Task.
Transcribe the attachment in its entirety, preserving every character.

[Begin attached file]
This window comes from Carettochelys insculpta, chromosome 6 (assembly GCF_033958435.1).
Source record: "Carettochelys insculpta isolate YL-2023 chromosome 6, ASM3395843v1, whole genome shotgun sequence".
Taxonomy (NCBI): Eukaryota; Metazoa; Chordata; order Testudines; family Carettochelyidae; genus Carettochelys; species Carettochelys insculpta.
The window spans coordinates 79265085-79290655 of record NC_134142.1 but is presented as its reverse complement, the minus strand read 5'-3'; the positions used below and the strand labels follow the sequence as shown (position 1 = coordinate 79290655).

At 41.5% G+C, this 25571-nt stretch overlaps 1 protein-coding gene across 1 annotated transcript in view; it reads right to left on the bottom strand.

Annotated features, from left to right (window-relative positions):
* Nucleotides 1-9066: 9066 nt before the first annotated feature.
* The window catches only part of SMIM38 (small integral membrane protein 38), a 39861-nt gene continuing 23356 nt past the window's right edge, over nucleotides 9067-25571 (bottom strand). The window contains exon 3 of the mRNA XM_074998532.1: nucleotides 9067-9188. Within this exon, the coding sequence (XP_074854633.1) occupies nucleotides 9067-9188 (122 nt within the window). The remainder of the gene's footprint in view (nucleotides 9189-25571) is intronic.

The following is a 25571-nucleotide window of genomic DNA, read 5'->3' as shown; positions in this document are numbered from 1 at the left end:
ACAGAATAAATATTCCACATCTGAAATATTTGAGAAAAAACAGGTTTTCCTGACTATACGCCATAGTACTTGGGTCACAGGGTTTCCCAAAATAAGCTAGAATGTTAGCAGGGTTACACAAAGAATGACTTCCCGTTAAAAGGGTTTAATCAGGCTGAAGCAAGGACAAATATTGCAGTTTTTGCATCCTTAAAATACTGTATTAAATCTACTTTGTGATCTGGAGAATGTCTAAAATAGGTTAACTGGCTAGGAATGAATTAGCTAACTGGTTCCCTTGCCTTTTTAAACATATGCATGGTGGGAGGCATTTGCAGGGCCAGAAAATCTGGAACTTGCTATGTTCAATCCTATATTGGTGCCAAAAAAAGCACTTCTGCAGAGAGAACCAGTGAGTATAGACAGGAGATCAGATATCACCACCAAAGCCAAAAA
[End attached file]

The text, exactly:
This window comes from Carettochelys insculpta, chromosome 6 (assembly GCF_033958435.1).
Source record: "Carettochelys insculpta isolate YL-2023 chromosome 6, ASM3395843v1, whole genome shotgun sequence".
Taxonomy (NCBI): Eukaryota; Metazoa; Chordata; order Testudines; family Carettochelyidae; genus Carettochelys; species Carettochelys insculpta.
The window spans coordinates 79265085-79290655 of record NC_134142.1 but is presented as its reverse complement, the minus strand read 5'-3'; the positions used below and the strand labels follow the sequence as shown (position 1 = coordinate 79290655).

At 41.5% G+C, this 25571-nt stretch overlaps 1 protein-coding gene across 1 annotated transcript in view; it reads right to left on the bottom strand.

Annotated features, from left to right (window-relative positions):
* Nucleotides 1-9066: 9066 nt before the first annotated feature.
* The window catches only part of SMIM38 (small integral membrane protein 38), a 39861-nt gene continuing 23356 nt past the window's right edge, over nucleotides 9067-25571 (bottom strand). The window contains exon 3 of the mRNA XM_074998532.1: nucleotides 9067-9188. Within this exon, the coding sequence (XP_074854633.1) occupies nucleotides 9067-9188 (122 nt within the window). The remainder of the gene's footprint in view (nucleotides 9189-25571) is intronic.

The following is a 25571-nucleotide window of genomic DNA, read 5'->3' as shown; positions in this document are numbered from 1 at the left end:
ACAGAATAAATATTCCACATCTGAAATATTTGAGAAAAAACAGGTTTTCCTGACTATACGCCATAGTACTTGGGTCACAGGGTTTCCCAAAATAAGCTAGAATGTTAGCAGGGTTACACAAAGAATGACTTCCCGTTAAAAGGGTTTAATCAGGCTGAAGCAAGGACAAATATTGCAGTTTTTGCATCCTTAAAATACTGTATTAAATCTACTTTGTGATCTGGAGAATGTCTAAAATAGGTTAACTGGCTAGGAATGAATTAGCTAACTGGTTCCCTTGCCTTTTTAAACATATGCATGGTGGGAGGCATTTGCAGGGCCAGAAAATCTGGAACTTGCTATGTTCAATCCTATATTGGTGCCAAAAAAAGCACTTCTGCAGAGAGAACCAGTGAGTATAGACAGGAGATCAGATATCACCACCAAAGCCAAAAA